Another beautiful thing about NodeMCU is its inclusion of on-board USB to UART Controller, which is CP2102 IC in my case. An interesting thing about this CP2102 IC is that the GPIO 0 and RST pins of the ESP8266 SoC are controlled by the DTR (Data Terminal Ready) and RTS (Request to Send) pins of the CP2102 IC.
So, when ever you try to upload any sketch from Arduino IDE, the CP2102 IC will automatically select the Programming mode and also Resets the board. Once the programming is done, it configures the ESP8266 back to Normal Running mode. Beautiful.
The official github page of NodeMCU is here.
Layout of NodeMCU ESP-12E Breakout Board
The following image shows the layout of NodeMCU Board, a breakout board based on ESP-12E Module. The ESP-12E Module consists of edge castellations, making it easy to solder on to a PCB.
As you can see in the image, the NodeMCU board consists of 30 Pins (15 on each side), an ESP-12E Module with PCB Antenna, CP2102 USB to UART Bridge Controller from Silicon Labs, two push buttons (one is RESET and the other is Flash), a micro–USB Connector for Power and Uploading, a 3.3V Regulator, some passive and active components and two LEDS.
Yes. The NodeMCU has two on-board LEDs. The first LED comes with the ESP-12E Module and is connected to GPIO 2 of ESP8266 SoC. The second LED is on the break-out board (near the CP2102 IC) and is connected to GPIO 16.
NOTE: Both the LEDs are active LOW, which means, when the pins are LOW, the LEDs are ON and when the pins are HIGH, the LEDs are OFF.
I will show a brief pinout of the NodeMCU ESP-12E Breakout board. In a separate tutorial, I will discuss the complete pinout of NodeMCU Board, the ESP-12E Module, the pin description and other important features.
The following image shows the pinout of NodeMCU Board.
How to Program NodeMCU using Arduino IDE?
The Getting Started with NodeMCU is not complete until you upload the Blinky Sketch using Arduino IDE. So, let us proceed with configuring Arduino IDE. If you worked on ESP-01 Module or other ESP8266 based boards, the you probably completed the initial setup in Arduino IDE.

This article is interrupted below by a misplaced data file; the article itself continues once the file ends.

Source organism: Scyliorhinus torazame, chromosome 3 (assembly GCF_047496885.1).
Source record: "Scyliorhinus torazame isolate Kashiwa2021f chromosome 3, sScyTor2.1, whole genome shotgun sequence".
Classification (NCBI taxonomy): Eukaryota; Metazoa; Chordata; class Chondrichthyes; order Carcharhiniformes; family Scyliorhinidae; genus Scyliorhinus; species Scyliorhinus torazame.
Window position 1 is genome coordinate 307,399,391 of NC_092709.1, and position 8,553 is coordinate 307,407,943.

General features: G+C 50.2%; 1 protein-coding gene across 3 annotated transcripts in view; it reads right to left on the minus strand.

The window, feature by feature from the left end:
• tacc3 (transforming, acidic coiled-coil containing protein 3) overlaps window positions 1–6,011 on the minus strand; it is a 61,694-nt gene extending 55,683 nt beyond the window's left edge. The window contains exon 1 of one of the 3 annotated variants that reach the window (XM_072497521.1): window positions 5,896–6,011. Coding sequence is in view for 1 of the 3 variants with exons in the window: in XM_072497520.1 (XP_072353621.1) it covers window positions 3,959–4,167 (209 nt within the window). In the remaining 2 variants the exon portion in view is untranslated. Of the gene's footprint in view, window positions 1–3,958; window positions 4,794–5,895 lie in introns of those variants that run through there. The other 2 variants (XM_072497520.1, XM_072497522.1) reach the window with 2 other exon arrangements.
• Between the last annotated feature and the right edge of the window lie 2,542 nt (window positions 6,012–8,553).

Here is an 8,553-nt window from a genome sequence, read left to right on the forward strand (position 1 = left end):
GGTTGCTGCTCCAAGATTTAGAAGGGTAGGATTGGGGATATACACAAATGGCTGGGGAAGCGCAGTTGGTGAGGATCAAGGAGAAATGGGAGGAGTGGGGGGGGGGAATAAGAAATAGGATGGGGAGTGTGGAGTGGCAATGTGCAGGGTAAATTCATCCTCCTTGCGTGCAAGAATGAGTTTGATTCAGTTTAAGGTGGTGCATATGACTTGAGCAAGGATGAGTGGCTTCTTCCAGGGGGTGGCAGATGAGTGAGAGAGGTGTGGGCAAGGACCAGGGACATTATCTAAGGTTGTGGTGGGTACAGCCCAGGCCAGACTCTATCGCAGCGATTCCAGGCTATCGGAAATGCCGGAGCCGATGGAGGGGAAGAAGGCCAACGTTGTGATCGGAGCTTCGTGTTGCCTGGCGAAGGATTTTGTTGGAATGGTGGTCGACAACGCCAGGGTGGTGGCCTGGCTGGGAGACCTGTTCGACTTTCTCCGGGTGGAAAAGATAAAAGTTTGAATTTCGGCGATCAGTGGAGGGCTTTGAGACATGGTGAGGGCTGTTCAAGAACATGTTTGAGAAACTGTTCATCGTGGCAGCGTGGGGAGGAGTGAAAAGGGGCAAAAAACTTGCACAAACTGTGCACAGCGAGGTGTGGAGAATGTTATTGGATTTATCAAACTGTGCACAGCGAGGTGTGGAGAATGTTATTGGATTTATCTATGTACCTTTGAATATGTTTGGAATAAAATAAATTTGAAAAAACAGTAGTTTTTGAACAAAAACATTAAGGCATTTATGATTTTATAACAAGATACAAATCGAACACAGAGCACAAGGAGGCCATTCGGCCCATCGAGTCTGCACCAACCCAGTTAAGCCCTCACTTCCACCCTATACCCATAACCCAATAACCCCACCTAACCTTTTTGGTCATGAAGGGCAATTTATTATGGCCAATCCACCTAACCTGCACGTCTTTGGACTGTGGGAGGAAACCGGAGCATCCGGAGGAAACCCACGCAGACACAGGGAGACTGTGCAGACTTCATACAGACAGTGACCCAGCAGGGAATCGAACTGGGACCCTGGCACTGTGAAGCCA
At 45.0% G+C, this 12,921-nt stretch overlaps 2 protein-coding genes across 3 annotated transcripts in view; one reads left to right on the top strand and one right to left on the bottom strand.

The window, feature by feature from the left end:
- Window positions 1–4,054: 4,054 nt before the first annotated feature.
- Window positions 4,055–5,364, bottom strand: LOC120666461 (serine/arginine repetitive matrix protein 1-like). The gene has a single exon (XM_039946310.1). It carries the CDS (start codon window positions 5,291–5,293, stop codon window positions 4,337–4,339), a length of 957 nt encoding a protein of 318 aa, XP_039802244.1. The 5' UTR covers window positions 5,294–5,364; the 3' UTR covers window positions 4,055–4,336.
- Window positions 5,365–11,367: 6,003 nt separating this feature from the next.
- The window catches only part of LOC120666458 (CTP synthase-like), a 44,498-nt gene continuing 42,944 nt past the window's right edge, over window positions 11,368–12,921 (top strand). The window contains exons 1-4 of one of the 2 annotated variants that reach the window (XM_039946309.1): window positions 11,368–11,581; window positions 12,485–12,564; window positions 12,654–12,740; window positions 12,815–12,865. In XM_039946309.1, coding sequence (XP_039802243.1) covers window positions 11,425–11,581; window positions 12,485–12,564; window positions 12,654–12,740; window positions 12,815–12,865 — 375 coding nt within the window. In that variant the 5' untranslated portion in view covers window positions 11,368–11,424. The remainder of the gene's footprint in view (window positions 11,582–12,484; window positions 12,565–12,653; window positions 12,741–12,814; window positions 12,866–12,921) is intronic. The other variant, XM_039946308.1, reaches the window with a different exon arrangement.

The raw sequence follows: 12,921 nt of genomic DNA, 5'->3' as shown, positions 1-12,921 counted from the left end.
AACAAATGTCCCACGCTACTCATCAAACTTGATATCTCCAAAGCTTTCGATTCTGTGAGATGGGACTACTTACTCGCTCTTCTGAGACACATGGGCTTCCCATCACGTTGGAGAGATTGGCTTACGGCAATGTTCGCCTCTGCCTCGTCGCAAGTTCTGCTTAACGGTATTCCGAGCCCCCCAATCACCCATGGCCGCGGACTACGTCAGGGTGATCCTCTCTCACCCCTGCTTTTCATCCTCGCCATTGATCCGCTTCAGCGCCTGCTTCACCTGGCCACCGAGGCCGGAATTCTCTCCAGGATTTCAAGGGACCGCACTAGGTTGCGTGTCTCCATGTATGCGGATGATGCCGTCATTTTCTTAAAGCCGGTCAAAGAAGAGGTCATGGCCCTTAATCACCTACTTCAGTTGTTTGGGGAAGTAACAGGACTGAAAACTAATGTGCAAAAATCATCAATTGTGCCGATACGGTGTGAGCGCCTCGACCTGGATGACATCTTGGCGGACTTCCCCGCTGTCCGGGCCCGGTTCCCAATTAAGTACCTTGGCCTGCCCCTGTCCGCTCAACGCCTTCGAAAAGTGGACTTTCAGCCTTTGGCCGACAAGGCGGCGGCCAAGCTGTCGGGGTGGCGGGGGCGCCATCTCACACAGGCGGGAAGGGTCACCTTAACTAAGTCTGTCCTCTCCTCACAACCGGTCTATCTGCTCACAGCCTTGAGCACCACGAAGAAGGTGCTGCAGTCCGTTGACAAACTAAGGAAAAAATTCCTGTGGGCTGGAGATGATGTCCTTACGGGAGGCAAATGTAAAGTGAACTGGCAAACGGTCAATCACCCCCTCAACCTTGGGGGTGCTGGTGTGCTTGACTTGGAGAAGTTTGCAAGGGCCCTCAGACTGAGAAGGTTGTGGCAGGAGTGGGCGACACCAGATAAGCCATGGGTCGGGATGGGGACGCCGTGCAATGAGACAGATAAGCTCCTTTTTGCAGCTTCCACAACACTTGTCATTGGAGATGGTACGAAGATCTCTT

Preparing Arduino IDE
But none the less, let me explain the steps once again. Open the Arduino IDE (if Arduino IDE is not installed, well, install it first) and go to File — Preferences .
There is section called “Additional Boards Manager URLs:” at the bottom. Paste the following URL in the field next to this.
If you want to add multiple URLs, then simply separate them by comma.
What this does is it allows Arduino IDE to look for additional boards from the internet. So, make sure your system is connected to internet. Now, go to Tools — Board — Boards Manager. . . option.
Using the search field at the top, search for “ esp8266 ”. You will get a result as “esp8266 by ESP8266 Community”. Select this and click on install. It will download all the tools, libraries, boards etc.
After installing the ESP8266 boards, you can start writing code for your new NodeMCU board. First, connect the micro-USB cable to the NodeMCU and plug-in the other side of the cable to the computer.
Now, once again go to Tools — Board — ESP8266 Boards in the Arduino IDE and select “ NodeMCU 1.0 ESP-12E Module ”.
If you click on Tools option in the IDE, all the board related options are changed and are specific to ESP8266 NodeMCU. Leave all the settings to their default except the Port. Select the appropriate port for the USB to UART Controller. In Windows, you can get this information from “Device Manager”.
Testing with Blinky Sketch
As I mentioned earlier, the NodeMCU has two on-board LEDs connected to GPIO 2 and GPIO 16 respectively. So, in this example Blinky Sketch for NodeMCU, I will blink both the LEDs alternatively.
The code for Blinking LEDs on NodeMCU is given below.
Once you click on the Upload button, the Arduino IDE will invoke some ESP8266 related tools to compile the code and generate the binary file.
Following is short video snippet of the output.
A complete Beginner’s guide to Getting Started with NodeMCU. NodeMCU is a great version of ESP8266 SoC as it has all the bells and whistles you require in order to build a complete system. In the coming tutorial, I will implement some more beginner as well as advanced projects using this NodeMCU Board. So, stay tuned.